California Genealogy and History Archives
San Bernardino County and Riverside County
THOMAS H. LACKEY. — A remarkably eventful career has been that of this honored pioneer citizen of the Rialto district of San Bernardino County. He was born in Carlton County, Province of Ontario, Canada, at a point eighteen miles from the city of Ottawa, and the date of his nativity was March 27, 1852. Mr. Lackey is a son of Averil Cooper Lackey and Ellen (Johnston) Lackey, the former a native of Canada and the latter of County Antrim, Ireland, where she was born near Dublin. In the family were eight sons and three daughters, all of whom attained to maturity, married and became well established in life. The father was a farmer and carpenter in Canada, where he passed his entire life and where his wife likewise died.
Thomas H. Lackey was reared on the home farm to the age of fourteen years, his mother having taught him to read and write, and at times he attended the local school for brief intervals. He had to walk a distance of three miles to the little schoolhouse of the neighborhood, and as the winters in that section of Canada are cold, with much snow, he found it impossible to attend school regularly during the winter terms, while in the summer seasons he assisted in the work of the home farm. At the age of fourteen years he left the parental roof and was elsewhere employed one year. He then returned home, where he remained until he was nineteen years of age. In the meantime he learned the carpenter's trade under the direction of his father, who was a contractor in the erection of houses and other buildings, the timber of which was gotten out from the neighboring forests during the winter and spring, prior to the putting in of the crops on his farm. At the age of nineteen years Thomas H. Lackey went to the city of Ottawa, Canada, where he followed his trade five years, within which he took unto himself a wife, in 1873. In Ottawa he built up the leading wholesale and retail confectionery business, and this he was successfully conducting, with a corps of seventeen employes, when he sacrificed the entire business, in 1884, to enter the service of the English Government in connection with a most important and hazardous expedition. On the 15th of September of that year he left Ottawa as a member of a company of 400 men engaged by the English Government to go to the rescue of General Gordon in Egypt. The expedition made its way up the Nile River with 900 small boats — sail and row boats — and after reaching a point above Cortie the members of the company found that the gallant General Gordon had been killed. Mr. Lackey was absent on this expedition for a period of nine months, his service being in the transportation of British soldiers up the Nile. For this service he received a medal from Queen Victoria, the famous expedition having been in command of General Woolesley. From the Khedive of Egypt Mr. Lackey received also the star and crescent medal of that country. He was permitted to make a tour of the Khedive's palace and gardens m the City of Cairo. He went to Assuam, Egypt, by railroad and thence by river boat to Wada Haifa, he having been m Egypt at the time when the engineers were surveying in connection with the construction of the great dam on the Nile. He was in the best of health and thus proved immune when he nursed smallpox patients who were stricken on the expedition. It may well be understood that Mr. Lackey retains pleasing memories of this historic expedition in which he took part, and that he prizes the tangible souvenirs of the same. After his return to his home in Canada he there remained until 1886, when he came with his family to San Bernardino County, California, where he remained five years. He then took a homestead claim on Lytle Creek, and on this ranch he remained nine years, within which he developed and otherwise improved the property. He then returned to San Bernardino County. Upon his establishing his residence at Rialto he erected the first bakery building in the town, on the present Riverside Avenue. This he rented. There were at that time very few houses in the village and he became foremost in organizing the Rialto Building & Improvement Company, of which he continued president until the organization was permitted to lapse, after having admirably served its purpose. As a representative of this company he erected a number of houses, and he continued in business as a contractor and builder for many years. Mr. Lackey diversified his California experience by two years of desert gold-mining near Randsburg, Kern County, and he made also an extended prospecting trip in Mexico. He has been a constructive force in connection with civic and material development and progress in San Bernardino County, and here has secure place ir[?] popular confidence and esteem.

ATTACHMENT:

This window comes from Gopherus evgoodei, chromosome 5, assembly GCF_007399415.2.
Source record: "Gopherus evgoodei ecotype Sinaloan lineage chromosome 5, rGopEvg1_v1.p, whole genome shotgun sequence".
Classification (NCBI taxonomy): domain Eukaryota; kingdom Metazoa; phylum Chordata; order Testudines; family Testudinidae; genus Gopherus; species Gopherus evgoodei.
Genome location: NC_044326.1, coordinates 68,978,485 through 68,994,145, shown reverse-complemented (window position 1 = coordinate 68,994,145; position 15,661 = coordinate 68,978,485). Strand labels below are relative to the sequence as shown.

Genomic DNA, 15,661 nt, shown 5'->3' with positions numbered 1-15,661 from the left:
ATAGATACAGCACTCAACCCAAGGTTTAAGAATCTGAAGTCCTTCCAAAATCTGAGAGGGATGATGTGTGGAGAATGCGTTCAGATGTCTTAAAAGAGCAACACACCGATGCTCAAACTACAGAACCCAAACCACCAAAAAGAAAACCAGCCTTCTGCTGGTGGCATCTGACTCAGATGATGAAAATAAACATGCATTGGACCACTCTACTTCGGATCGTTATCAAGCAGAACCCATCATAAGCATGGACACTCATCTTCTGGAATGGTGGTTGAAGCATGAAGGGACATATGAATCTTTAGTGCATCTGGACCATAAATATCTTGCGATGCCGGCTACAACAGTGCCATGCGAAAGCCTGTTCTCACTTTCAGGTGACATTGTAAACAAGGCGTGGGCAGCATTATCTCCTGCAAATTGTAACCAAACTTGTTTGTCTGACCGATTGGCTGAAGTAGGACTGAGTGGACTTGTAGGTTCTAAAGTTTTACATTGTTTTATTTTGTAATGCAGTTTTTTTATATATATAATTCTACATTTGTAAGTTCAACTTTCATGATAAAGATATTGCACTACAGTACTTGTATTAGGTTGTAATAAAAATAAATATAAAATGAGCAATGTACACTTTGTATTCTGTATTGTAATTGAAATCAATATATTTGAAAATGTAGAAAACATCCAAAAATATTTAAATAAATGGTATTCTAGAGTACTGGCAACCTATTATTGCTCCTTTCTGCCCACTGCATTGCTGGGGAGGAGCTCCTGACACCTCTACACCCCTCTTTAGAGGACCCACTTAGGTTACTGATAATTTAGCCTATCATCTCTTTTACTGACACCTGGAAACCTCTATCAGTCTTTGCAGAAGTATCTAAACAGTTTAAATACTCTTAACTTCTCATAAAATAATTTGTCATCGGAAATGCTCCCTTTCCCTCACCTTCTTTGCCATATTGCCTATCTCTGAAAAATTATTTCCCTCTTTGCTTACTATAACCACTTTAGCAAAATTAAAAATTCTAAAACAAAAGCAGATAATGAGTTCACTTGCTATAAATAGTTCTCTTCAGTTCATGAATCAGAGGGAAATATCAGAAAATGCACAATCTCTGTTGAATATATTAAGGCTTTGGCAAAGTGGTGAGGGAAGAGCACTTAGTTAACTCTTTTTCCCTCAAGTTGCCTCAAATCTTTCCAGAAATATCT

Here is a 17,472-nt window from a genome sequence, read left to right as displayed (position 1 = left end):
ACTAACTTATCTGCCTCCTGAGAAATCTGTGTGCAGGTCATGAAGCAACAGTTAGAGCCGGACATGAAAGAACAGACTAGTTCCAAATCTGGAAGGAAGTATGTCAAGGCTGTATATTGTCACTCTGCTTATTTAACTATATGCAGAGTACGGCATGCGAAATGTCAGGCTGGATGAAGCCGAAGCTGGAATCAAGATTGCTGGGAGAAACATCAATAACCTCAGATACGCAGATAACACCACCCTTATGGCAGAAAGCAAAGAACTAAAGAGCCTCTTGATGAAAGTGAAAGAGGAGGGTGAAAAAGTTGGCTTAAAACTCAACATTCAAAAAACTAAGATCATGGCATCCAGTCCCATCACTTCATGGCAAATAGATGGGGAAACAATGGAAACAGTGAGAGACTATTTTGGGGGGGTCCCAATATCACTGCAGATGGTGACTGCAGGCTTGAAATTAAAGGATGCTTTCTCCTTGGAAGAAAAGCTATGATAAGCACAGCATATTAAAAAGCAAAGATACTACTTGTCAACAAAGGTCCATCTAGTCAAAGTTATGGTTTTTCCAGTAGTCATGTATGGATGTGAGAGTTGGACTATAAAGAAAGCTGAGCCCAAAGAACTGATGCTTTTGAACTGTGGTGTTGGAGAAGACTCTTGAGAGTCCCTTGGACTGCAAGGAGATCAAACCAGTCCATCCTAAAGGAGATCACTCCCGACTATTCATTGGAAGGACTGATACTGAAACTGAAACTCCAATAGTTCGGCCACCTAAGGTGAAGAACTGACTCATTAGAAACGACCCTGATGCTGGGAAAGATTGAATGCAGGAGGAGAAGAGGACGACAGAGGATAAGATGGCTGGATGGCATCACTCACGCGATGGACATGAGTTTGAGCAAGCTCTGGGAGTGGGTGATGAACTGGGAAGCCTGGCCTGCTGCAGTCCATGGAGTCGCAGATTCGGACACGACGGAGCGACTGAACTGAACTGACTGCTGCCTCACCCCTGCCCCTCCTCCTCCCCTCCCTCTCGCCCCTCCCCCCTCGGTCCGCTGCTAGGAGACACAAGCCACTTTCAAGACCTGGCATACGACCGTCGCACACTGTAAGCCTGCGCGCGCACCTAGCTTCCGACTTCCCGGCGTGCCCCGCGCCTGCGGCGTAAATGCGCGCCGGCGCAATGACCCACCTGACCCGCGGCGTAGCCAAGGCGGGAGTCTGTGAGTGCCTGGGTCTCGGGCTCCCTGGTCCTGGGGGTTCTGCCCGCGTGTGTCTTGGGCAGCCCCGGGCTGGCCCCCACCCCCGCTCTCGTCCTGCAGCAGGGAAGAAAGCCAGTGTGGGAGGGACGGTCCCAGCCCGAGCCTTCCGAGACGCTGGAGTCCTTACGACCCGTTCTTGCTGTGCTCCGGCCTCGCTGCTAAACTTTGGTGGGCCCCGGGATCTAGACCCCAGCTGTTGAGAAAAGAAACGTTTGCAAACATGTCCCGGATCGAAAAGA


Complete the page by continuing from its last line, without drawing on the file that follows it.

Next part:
On December 23, 1873, Mr. Lackey married Miss Mary Edith Wyse, who was born at Montreal, Canada, April 21, 1854, a daughter of James and Julia (Sharp) Wyse, both natives of Scotland, where their marriage was solemnized and whence they immigrated to Canada in 1852. To Mr. and Mrs. Lackey have been born nine children, four having been born in San Bernardino County. Of the number only three attained to maturity : Julia R., who was born in 1874, is the wife of Frank Lingo, and they have one child, Gladys Lillian, born February 11, 1904. Averil Albert Lackey, who was born June 20, 1876, maintains his home at Rialto. He married Margaret Easton, a representative of an honored pioneer family of San Bernardino County. Miss Ruby Ethel Lackey, who was born September 3, 1887, was educated in the public schools, including the San Bernardino High School, and in the San Bernardino Business College, in which she was graduated. She became a most efficient young business woman, was for a number of years employed in the office of an orange packing house at Rialto, whence she was called to the Sun Office at San Bernardino. In that city she later held a responsible executive position in the Index newspaper office, and thereafter she gave similar service in the office of the San Bernardino Sun. She was uniformly admired for her exceptional ability and was loved for her gracious personality, so that all who knew her felt a sense of personal bereavement when she passed to the life eternal on the 15th of November, 1918.
Transcribed by Peggy Hooper 2011